Thought leaders at Diaceutics make the case for global harmonization of clinical laboratory tests in a peer-reviewed article entitled “Diagnostics Reform and Harmonization of Clinical Laboratory Testing,” released online and ahead of print on May 8, 2019 in the Journal of Molecular Diagnostics. The authors (Schreier et al) review the ongoing national debate in the United States over the developing diagnostics reform legislation, formerly known as the Diagnostic Accuracy and Innovation (DAIA) Act (now known as the VALID Act).
The reform debate centers around how much oversight the US Food and Drug Administration (FDA) should have over laboratory developed tests (LDTs), which have been regulated by the Clinical Laboratory Improvement Amendments (CLIA) since 1988. The FDA and CLIA are separately aligned with two different sets of guidance established by the International Organization for Standardization (ISO). The FDA’s Quality System Regulation (QSR) requirements are aligned with ISO 13485. Section 5 of ISO 13485:2016 requires management involvement at the level of the individual who makes policy and financial decisions. This is usually either the chief executive officer or the chief of operations. A qualified medical professional does not need to be involved.
CLIA is aligned with ISO 15189, which is the international standard for quality management systems recognized for all fields in laboratory medicine. CLIA regulations under ISO 15189 require the oversight of a board–certified, qualified laboratory director who maintains ultimate responsibility for the overall operation and administration of the laboratory. As such, opponents to the DAIA draft bill maintain that the performance of LDTs constitutes the practice of medicine, which is outside the FDA’s jurisdiction.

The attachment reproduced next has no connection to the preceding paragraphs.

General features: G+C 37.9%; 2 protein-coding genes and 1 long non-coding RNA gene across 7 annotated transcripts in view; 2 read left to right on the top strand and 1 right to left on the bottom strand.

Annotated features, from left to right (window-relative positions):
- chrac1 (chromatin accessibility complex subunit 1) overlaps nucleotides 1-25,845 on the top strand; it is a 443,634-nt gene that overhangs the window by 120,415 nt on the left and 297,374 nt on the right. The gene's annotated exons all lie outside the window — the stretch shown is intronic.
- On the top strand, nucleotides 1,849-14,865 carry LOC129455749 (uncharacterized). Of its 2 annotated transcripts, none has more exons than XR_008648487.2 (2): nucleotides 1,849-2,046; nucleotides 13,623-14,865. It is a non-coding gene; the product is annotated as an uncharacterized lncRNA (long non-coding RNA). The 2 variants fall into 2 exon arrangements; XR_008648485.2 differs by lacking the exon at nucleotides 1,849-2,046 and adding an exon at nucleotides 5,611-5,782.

The DAIA draft bill proposed a regulatory framework in which the IVDs and LDTs would be grouped together into a new In Vitro Clinical Test (IVCT) category, under the oversight of the FDA. The FDA believes it needs to have the legal option to remove dangerous tests from the market.
The authors objectively suggest that the best path forward is to incorporate harmonization of LDTs into any future legislative regulatory framework, recognizing that LDTs need to be standardized and shown to be concordant with each other and with IVDs. This suggestion is based upon studies that show interlaboratory concordance of LDT results and concordance between LDTs and IVD kits, along with several test harmonization/standardization projects currently underway across the globe. The authors claim this approach, in conjunction with likeminded regulatory, coverage, and reimbursement policies, will assure the most unfettered level of patient access to critically needed testing.
Read the full article here: Schreier J, Feeney R, Keeling P. Journal of Molecular Diagnostics. 2019 May 8.